When you first learn how easy it is to get things for free or bring home a cart of groceries for next to nothing, you may feel like you are getting away with something. The only thing you are getting away with is shopping smart. At Inexpensively, we strive to find the best deal available, but we will only report legitimate offers and encourage responsible couponing. When couponing rules are circumvented, it leads to companies ending the promotions that we count on to live our lives for less.
There are steps you can take to maintain the integrity of your coupon usage and ensure that more deals are always around the corner:
- Do not use photo-copied coupons. Only original coupons clipped or printed from reputable sources are valid.
- Never buy printable coupons from third party sources; you have no way to verify their legitimacy.
- Read all restrictions. If a coupon says one per household, you may not use one for each child. If the coupon reads “one per visit,” you must visit the store multiple times—even if it is in the same day—to redeem multiples of that coupon.
- Use coupons only on the product indicated. There are brand, type and size restrictions listed on most coupons.
- Pay attention to limits. You may only use 1 manufacturer coupon and 1 store coupon per item. Some stores impose additional limits on coupon acceptance and/or doubling.
- Be sure to use coupons before their expiration date. Some stores may have policies allowing expired coupon acceptance, but check with the store manager. A coupon redeemed past its expiration date means the store may not be reimbursed for the coupon.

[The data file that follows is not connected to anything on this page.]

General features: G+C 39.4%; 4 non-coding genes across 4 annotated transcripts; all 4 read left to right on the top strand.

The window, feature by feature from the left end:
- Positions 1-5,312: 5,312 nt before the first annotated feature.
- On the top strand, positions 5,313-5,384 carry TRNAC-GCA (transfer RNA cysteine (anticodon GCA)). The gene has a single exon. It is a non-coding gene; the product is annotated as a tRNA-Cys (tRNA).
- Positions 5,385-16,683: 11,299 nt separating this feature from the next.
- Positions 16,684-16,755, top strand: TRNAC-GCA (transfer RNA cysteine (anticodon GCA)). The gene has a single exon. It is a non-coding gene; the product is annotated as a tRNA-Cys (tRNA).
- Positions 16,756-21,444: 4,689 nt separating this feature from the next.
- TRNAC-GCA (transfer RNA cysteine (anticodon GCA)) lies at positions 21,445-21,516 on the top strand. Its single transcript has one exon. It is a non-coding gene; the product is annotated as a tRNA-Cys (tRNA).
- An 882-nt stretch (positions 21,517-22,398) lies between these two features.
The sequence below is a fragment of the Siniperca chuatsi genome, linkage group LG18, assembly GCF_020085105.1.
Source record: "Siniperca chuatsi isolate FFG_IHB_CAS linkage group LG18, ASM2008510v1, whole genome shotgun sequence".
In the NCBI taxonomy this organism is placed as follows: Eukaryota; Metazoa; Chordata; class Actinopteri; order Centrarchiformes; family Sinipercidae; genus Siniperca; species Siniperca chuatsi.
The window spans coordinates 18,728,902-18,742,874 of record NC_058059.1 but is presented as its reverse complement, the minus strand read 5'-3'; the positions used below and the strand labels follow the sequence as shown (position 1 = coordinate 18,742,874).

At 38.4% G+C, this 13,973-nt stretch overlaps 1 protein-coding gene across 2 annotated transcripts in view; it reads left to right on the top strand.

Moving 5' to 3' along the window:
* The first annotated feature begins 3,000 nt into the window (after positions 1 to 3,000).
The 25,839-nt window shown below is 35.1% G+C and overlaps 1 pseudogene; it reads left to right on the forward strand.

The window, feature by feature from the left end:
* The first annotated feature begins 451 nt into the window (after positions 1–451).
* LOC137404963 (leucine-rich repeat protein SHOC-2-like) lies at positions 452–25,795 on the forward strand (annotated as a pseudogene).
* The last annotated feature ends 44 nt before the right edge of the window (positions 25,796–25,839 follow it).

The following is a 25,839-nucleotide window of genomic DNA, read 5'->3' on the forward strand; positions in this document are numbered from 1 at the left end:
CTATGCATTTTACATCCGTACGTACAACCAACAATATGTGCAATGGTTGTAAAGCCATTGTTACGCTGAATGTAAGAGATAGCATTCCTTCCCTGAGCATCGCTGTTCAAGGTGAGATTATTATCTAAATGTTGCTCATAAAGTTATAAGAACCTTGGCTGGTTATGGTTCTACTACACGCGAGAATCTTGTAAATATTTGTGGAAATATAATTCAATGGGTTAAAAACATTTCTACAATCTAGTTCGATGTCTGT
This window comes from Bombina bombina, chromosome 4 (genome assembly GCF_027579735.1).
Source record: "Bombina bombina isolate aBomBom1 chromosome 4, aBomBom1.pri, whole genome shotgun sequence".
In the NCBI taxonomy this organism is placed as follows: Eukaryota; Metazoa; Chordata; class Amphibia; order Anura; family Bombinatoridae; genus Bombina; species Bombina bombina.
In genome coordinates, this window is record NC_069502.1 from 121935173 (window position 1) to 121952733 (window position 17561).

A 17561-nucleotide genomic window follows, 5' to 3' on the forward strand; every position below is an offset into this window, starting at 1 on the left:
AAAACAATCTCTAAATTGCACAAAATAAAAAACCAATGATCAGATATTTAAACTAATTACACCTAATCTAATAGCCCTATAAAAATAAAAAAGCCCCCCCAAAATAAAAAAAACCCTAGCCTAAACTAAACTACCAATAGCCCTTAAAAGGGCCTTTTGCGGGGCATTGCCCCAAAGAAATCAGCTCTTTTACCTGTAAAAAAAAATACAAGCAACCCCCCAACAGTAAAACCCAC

It is important to practice ethical couponing as coupon fraud and misredemption affect consumer pricing for everyone. Any lost revenues will be reflected in price increases with fewer and less beneficial promotions. Stores that are victims of coupon fraud will also tighten their coupon policies and altogether cease promotions that are valuable to smart shoppers. We will continue to share the best coupons and offers as they become available, knowing that our community will use them responsibly.
Great article. I used to work at a Wal-Mart, and after people kept bringing in fraudulent coupons, we actually had a time period where we stopped accepting any online coupons at all. A few bad seeds will ruin it for the rest of us.
Sandy M says
On another spin, if you are lucky enough to have access to military commisary’s or PX’s, they are able to accept coupons that are 6 months past their expiration date.
Heather Sokol says
Yes, Sandy – excellent point. If you know any military family’s who utilize the commisary, send them your expired coupons!
Robby Slaughter says
It’s also worth noting that there is an industry body called the Coupon Information Corporation. Here’s something from their FAQ at http://www.cents-off.com/faq.cfm#11
What are the penalties for coupon fraud?
Penalties for those convicted of coupon fraud related crimes vary by each case and the number of laws violated. As of this date:
Longest prison sentence: 17 years
Highest financial penalty: $5 million
Prison sentences of three to five years are not uncommon. Financial penalties generally vary, but have often been in excess of $200,000.
Not one defendant has been acquitted in a CIC related coupon fraud case since operations began in 1986.
Heather Sokol says
The CIC is also a great resource for checking out those “too good to be true” offers. Their counterfeit coupon alert updates will give full details on known fraudulent coupons. http://www.cents-off.com/body_coupon_counterfeiters.cfm